Coaching, mentoring, leadership training and a clear career development plan is also another easy way to improve engagement and ensure employees feel valued. Supporting and promoting community and charitable events whether through sponsorship, volunteering, or even simply acknowledgement is worthwhile. Similarly, recognition of contributions made by employees both in the workplace and outside fosters a positive culture, boosting morale, participation and engagement.
Policies and initiatives which support their employees effectively demonstrate the importance an employer places on wellbeing and assisting staff to be fulfilled, well-rounded, healthier and happier. They can be easy and quick to implement but reap disproportionate rewards.
How can we help?
We assist employers to prepare and implement wellbeing policies and staff benefits. We are experienced in helping organisations to realise innovative schemes and to update existing policies to take into account changing priorities. We offer a pragmatic approach devising such policies, sense checking for potential pitfalls and legal risks at every stage. We also can support organisations as they put such policies into practice, assisting them successfully to balance the needs and goals of the business with the specific circumstances and needs of employees and mitigating the risk of complaints and legal claims. Finally, in the event of a complaint, we can provide end-to-end support including devising an appropriate strategy taking into account the level of risk, potential costs and the desired outcomes of all concerned.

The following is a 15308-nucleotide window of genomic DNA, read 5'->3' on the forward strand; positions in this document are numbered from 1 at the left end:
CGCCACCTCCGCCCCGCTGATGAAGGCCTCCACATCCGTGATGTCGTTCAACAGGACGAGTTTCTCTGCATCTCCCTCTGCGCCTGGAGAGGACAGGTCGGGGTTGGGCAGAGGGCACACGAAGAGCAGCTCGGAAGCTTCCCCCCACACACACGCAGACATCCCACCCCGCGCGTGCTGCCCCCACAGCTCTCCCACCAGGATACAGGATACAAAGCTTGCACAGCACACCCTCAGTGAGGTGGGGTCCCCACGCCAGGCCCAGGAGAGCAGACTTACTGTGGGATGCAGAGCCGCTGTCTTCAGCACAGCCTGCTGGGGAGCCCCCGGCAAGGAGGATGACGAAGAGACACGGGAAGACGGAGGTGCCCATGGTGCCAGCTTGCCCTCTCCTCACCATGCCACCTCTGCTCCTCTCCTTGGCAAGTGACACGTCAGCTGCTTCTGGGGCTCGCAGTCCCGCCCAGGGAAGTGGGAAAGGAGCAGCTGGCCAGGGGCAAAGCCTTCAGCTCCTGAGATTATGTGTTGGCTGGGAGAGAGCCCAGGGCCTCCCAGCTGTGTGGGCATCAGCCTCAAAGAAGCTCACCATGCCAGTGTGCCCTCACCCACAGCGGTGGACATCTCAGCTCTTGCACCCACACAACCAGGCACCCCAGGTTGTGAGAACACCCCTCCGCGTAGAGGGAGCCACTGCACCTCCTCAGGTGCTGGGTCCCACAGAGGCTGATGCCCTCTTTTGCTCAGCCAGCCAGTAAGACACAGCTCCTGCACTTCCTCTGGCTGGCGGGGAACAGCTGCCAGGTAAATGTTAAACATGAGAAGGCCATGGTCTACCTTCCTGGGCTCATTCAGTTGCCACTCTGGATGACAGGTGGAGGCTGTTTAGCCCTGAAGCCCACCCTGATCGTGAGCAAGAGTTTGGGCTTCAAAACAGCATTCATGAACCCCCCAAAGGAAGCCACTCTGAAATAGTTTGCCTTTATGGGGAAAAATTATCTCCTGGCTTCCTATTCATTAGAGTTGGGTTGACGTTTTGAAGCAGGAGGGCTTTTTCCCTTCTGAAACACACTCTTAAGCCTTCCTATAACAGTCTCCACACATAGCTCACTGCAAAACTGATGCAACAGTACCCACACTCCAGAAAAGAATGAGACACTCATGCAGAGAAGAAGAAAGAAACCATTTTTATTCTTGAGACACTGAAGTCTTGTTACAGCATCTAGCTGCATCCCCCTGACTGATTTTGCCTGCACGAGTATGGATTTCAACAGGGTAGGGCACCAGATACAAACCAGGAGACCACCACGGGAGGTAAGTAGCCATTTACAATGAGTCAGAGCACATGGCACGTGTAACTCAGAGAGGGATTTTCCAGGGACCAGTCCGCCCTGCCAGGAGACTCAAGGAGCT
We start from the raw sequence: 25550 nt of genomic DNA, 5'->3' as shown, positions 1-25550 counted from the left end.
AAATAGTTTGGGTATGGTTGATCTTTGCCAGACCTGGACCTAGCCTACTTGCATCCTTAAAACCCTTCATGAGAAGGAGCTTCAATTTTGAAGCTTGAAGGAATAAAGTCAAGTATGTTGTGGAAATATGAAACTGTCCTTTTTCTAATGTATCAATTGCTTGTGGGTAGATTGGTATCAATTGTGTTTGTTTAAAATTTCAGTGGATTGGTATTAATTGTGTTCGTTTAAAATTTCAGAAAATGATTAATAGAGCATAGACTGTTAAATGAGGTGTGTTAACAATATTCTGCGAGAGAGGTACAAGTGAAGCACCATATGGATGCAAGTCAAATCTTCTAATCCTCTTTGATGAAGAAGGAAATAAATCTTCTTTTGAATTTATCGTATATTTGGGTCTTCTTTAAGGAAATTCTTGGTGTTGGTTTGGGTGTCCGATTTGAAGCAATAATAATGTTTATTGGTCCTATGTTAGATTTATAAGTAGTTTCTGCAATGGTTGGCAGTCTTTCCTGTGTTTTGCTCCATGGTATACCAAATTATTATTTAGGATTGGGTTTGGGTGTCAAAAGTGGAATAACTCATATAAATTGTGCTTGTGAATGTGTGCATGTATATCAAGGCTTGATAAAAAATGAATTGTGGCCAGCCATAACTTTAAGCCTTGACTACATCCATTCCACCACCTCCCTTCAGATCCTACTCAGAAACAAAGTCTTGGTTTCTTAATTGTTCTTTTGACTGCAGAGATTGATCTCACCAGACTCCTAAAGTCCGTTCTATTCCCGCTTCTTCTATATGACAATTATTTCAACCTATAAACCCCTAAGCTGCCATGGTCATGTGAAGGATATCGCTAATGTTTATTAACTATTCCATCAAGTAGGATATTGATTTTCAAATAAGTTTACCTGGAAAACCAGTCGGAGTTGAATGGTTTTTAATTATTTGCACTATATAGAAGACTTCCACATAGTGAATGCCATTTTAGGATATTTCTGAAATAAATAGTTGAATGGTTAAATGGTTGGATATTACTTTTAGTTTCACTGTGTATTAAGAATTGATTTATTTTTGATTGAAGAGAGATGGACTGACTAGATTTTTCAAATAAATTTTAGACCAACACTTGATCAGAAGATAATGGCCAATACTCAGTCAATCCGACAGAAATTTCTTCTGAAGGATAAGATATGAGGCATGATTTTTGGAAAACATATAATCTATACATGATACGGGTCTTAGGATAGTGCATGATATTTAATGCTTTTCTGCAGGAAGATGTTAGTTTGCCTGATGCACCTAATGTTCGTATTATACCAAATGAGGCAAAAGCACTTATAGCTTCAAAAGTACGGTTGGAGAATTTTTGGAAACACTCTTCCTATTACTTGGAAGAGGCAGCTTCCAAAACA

For more information about our employment law team, please click here.
Employee wellbeing series
Other articles in the series so far:
2. Menopause in the workplace by Tejmin Kishun and Lizzie Field